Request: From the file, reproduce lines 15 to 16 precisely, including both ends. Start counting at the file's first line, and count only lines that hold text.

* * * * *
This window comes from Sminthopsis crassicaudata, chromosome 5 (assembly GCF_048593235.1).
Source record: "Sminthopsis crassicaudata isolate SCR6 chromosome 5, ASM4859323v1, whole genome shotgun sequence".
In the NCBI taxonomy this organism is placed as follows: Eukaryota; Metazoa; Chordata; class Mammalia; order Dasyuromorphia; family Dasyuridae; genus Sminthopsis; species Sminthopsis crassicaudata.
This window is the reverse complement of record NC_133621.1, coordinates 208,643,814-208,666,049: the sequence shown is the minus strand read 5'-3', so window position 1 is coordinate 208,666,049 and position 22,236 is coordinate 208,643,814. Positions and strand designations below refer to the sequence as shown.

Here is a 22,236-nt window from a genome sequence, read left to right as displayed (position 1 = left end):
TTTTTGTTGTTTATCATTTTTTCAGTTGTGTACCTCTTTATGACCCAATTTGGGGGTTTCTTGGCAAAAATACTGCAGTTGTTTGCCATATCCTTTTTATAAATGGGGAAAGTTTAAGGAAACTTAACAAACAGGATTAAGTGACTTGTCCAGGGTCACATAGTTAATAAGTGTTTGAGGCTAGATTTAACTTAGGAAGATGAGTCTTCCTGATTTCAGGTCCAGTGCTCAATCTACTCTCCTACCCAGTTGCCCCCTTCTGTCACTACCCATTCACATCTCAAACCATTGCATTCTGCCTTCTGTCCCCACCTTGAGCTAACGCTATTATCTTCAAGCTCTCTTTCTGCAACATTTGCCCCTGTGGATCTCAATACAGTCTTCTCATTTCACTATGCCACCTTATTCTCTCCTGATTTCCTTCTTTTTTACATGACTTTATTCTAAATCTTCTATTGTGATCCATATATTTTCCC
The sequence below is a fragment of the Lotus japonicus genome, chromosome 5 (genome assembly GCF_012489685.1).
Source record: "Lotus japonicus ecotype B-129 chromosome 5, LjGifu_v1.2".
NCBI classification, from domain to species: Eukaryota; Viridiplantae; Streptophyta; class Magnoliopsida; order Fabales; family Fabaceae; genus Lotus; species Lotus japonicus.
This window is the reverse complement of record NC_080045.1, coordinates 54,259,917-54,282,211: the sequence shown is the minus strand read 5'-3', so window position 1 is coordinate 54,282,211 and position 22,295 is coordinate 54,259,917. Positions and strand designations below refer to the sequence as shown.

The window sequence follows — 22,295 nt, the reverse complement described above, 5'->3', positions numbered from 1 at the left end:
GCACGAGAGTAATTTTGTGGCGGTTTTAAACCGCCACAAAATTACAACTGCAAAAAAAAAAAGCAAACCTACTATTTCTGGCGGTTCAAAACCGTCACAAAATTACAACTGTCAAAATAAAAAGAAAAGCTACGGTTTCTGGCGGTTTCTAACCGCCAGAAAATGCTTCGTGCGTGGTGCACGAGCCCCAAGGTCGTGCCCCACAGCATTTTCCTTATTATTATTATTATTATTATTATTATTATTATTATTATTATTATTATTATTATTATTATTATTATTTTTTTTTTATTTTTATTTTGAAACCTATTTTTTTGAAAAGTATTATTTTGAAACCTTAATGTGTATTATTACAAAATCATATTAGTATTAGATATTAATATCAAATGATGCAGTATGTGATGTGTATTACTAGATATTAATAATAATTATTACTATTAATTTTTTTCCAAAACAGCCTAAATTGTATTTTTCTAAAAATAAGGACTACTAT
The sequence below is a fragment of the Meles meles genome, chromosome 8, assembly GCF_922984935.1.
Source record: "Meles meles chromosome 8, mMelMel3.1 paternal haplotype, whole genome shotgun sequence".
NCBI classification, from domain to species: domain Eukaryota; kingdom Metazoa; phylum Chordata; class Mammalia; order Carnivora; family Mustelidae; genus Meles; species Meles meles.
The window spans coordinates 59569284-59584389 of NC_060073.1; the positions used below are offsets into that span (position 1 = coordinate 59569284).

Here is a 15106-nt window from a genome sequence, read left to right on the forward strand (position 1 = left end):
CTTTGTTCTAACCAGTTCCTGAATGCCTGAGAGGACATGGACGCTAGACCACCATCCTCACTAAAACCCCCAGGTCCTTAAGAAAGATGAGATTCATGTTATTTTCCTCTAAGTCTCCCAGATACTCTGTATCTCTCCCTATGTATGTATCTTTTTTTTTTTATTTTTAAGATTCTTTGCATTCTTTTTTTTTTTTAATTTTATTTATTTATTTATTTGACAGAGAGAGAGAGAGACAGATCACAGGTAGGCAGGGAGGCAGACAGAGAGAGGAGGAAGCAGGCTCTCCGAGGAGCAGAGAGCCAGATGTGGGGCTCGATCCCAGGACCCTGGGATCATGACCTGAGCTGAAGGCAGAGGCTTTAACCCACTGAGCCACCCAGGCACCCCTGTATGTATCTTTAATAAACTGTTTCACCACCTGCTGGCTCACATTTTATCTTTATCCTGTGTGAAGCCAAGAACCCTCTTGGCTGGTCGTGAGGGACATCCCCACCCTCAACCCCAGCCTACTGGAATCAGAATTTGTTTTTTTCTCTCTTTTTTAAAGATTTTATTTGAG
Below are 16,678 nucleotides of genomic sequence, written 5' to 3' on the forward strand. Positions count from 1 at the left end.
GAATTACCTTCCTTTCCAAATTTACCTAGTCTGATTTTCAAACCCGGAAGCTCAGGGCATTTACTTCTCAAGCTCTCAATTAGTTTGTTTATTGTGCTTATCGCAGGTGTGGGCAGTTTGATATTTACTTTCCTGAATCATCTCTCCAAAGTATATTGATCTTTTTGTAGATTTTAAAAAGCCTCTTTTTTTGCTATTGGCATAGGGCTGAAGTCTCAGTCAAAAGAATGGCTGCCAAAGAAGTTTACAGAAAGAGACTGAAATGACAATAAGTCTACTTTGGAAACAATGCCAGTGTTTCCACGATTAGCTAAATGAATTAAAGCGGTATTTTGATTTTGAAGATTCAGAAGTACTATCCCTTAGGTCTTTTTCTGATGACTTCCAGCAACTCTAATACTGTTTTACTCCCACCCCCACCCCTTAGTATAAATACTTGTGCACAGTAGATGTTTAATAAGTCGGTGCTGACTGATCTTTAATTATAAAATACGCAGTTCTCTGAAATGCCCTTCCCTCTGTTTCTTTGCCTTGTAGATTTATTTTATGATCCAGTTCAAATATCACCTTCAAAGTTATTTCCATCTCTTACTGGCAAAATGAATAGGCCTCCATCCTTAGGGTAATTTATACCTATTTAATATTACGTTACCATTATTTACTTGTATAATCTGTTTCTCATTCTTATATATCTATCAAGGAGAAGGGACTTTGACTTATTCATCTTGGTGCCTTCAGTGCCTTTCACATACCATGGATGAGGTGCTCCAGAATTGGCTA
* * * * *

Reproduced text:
NCBI classification, from domain to species: domain Eukaryota; kingdom Metazoa; phylum Chordata; class Mammalia; order Carnivora; family Mustelidae; genus Meles; species Meles meles.
The window spans coordinates 59569284-59584389 of NC_060073.1; the positions used below are offsets into that span (position 1 = coordinate 59569284).